Hypnosis is an amazing tool.  It literally goes into your mind and readjusts your "habits".  For instance, if you are a smoker, you are totally into the habit of smoking.  You barely make a conscious effort to smoke anymore.  You take the cigarette out of the box the same way.  You put it in your mouth and hold it in the same position, while you use the same hand and actions most always, to light the cigarette.  ALL of these actions are reactions and responses to a cigarette / nicotine addiction, for example.

Hypnosis goes into your subconscious mind and redirects / changes the patterns of smoking and nicotine cravings and triggers.  And, with proper hypnosis, you "break the old habit of smoking" and "create a new habit of not smoking", literally.  

Most people disregard hypnosis simply because it appears far too simple.  As many people have told me, "There has got to be something more to it."  "What is the trick?"  In truth, there is no "trick",  Amazingly, our minds ARE that easy to use.  Habits can be created and habits can be broken.  You just need to know how.  Again, take smoking for example.  I ask smokers, "How long did it take you to create the habit of being a smoker?"  Most cannot answer that question accurately.  They can usually remember around the time they began smoking.  But, they rarely remember any "conscious" efforts they made in order to create their smoking habit,  But, it all starts with one cigarette and that first effort to light it.  If you can start a habit with one cigarette, why would it not be plausible to create a new habit of being a non-smoker?  That is my reply and answer to most.

Yes, it does sound overly simplistic to many.  But, your life, your reality, is all made up of small, repetitive habits you have created and sustain / maintain.  Further, I am amazed at how many people struggle with that reasoning, even though they live it everyday.  

For instance, if you lose your job and find another, do you continue to drive the old way to your former work?  No, you create a new habit to drive to your new employment.  After two or three uneventful and successful drives to your new job, you forget about the conscious efforts you have made to arrive at your new job.  Quickly, you have formed a habit on driving to the new job.  Less and less conscious effort goes into reaching your newer destination.  

Also, when people tell me they "have tried hypnosis before and it did not work", I can assuredly tell them this: "Well, somehow, someway, you did not do hypnosis correctly".  If it was you who tried using "Self-Hypnosis" then you need more practice, guidance and time to learn properly.  If you worked with a Hypnotist / Hypnotherapist, and it did not work well enough, then I would say you were improperly matched with the Hypnotist.  Just like with any profession, such as doctors, lawyers, plumbers, painters, accountants, etc...  there are some good ones and some that are not so good.  Do not judge hypnosis merely on the Practitioner you encountered.

And, what about those that believe they are impervious to hypnosis?  I also get people who tell me that "Hypnosis does not work on me."  That phrase tells you many things.  It surmises hypnosis to be that of a "trick".  "That trick does not work on me" is how they seem to think of hypnosis.  Remember, hypnosis is not a "trick".  It is not "mind control".  And, it is not a "prank" you pull on someone.  Hypnosis is a process.  Hypnosis is either done correctly, or it is not.  If you are a client and you are "resistant" to it, then you will not be able to enjoy the many benefits it can offer.  

Resistance is common in those who are scared, apprehensive or doubt hypnosis.  It is the equivalent of saying, "I cannot float on my back in the water."   Well, you can.  But, you are afraid to relax and trust that your body is buoyant and can float, once relaxed and stretched out on top of the water.  One can lay comfortably and breathe, even while floating on your back in the swimming pool.  The key elements are "trust" and practice.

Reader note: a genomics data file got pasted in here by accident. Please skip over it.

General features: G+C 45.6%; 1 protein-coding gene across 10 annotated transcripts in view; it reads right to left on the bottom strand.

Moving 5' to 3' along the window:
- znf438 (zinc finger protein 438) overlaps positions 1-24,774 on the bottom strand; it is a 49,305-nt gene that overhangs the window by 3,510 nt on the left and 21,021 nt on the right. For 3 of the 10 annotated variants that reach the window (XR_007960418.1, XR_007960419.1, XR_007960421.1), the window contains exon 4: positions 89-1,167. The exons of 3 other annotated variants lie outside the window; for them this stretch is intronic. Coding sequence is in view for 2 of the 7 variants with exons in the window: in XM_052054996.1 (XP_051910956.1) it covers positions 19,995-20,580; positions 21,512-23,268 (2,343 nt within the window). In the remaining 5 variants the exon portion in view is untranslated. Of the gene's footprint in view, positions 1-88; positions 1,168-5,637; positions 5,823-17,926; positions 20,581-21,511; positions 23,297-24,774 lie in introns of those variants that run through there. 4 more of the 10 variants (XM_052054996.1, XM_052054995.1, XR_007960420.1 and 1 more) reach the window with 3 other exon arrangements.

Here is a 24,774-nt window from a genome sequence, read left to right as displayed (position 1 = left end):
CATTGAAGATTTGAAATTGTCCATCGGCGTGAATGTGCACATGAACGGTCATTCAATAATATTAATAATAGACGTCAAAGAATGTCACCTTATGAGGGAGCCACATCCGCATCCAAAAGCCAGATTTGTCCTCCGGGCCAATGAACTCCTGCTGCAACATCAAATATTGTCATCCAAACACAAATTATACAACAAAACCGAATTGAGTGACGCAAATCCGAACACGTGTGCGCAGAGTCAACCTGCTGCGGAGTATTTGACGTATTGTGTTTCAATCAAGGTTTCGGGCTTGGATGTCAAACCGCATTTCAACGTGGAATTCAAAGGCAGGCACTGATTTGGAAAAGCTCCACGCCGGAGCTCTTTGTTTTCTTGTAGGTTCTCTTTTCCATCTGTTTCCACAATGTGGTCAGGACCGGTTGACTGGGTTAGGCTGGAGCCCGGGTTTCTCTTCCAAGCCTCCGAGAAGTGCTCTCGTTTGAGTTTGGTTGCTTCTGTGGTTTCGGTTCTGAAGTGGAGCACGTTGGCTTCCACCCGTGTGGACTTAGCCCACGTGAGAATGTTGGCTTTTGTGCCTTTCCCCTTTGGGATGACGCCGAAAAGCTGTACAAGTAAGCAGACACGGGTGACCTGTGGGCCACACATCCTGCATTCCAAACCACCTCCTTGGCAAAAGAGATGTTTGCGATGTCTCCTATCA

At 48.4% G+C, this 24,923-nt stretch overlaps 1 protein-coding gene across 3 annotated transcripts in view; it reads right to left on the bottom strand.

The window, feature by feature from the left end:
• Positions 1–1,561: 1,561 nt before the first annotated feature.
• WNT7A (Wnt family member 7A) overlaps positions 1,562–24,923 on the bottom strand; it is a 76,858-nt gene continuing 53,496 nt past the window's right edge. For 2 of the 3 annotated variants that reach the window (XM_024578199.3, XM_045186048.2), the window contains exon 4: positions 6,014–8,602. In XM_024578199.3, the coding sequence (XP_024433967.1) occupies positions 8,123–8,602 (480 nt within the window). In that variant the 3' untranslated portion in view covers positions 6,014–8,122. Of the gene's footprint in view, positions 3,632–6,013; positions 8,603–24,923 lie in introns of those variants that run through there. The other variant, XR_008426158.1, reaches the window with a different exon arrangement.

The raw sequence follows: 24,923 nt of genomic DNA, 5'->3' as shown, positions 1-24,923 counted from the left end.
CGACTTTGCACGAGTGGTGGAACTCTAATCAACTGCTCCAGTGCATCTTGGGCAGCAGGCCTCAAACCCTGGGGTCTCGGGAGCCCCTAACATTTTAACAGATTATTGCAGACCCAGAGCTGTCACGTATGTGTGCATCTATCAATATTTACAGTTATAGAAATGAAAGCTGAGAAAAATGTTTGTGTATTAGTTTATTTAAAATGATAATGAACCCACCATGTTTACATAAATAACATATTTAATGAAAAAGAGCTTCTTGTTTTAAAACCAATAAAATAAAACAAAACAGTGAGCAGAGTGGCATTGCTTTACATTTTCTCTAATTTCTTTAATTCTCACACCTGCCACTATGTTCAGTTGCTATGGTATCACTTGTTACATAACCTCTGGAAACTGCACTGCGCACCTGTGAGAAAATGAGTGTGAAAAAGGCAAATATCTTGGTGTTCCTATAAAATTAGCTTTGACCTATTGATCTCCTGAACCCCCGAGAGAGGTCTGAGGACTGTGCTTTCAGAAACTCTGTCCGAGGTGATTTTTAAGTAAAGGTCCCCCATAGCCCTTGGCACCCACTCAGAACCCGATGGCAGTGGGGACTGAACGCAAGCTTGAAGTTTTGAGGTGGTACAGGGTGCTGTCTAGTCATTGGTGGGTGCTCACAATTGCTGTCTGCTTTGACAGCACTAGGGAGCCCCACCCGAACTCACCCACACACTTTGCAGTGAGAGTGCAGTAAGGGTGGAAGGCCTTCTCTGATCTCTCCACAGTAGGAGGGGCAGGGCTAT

Additional research is also showing that, the smarter you are, the more you can utilize and benefit from hypnosis.  Intelligence is proving to be a larger component of those who are hypnotize-able, as well as its overall effectiveness.  Some of the reasoning has been because intelligence makes the client more capable of "imagining" and connecting the metaphors and affirmations to the imagery and practice in life skills / applications.  While this is newer research, I believe it to be very accurate.  As, I have realized this in my many years of work with clients.  

Does this mean that you will not do well with hypnosis, if you are of average intelligence?  No.  This merely means, that hypnosis can work more efficiently for you and in even less time, if you have higher intellectual capacities and understandings.  I have worked with people of varying degrees of intelligence, and also children.  I strongly believe that there must be an optimism about hypnosis and a "comfort level" and trust between client and Hypnotherapist.  That is also a strong predictor of success.   

Finally, hypnosis is not some unusual psychology trick that a psychologist finally resorts to, in unsuccessfully treating a patient with other modalities.  Hypnosis is something that ANYONE can utilize and work with.  While, I recommend a seasoned professional with specialized training in Hypnosis / Hypnotherapy, you still need to find a Hypnotist that is right for you.  Sometimes the Hypnotist does not fit the patient / client, and vice-versa.  

Hypnosis / Hypnotherapy has been accepted by the American Medical Association since the 1950's.  And, it is accepted and well-recognized by the American Psychological Association.  If you research hypnosis, there are tens of thousands of research studies that have been implemented that prove that results from hypnosis are not only valid, but in some cases, extraordinary.  

And, when skeptical people ask me about the effectiveness / efficacy of hypnosis overall, I simply tell them this:  "You probably have aspirin in your medicine cabinet at home.  You know aspirin does not cure everything.  And, when you get a headache, you might choose to take aspirin.  Most often, the aspirin cures the headache, or helps some.  But, if the aspirin does not cure the headache, does that lessen your belief in aspirin to give relief otherwise?"    In short, hypnosis is not a cure-all.  But, it definitely is something to learn and utilize in your life.  It can, however, cure and help in many things in your life.    

Learn it well.  Utilize it.  You won't be disappointed.  

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  • Robyn Virga on

    Sounds awesome, thank you for a very good, well written, believable article!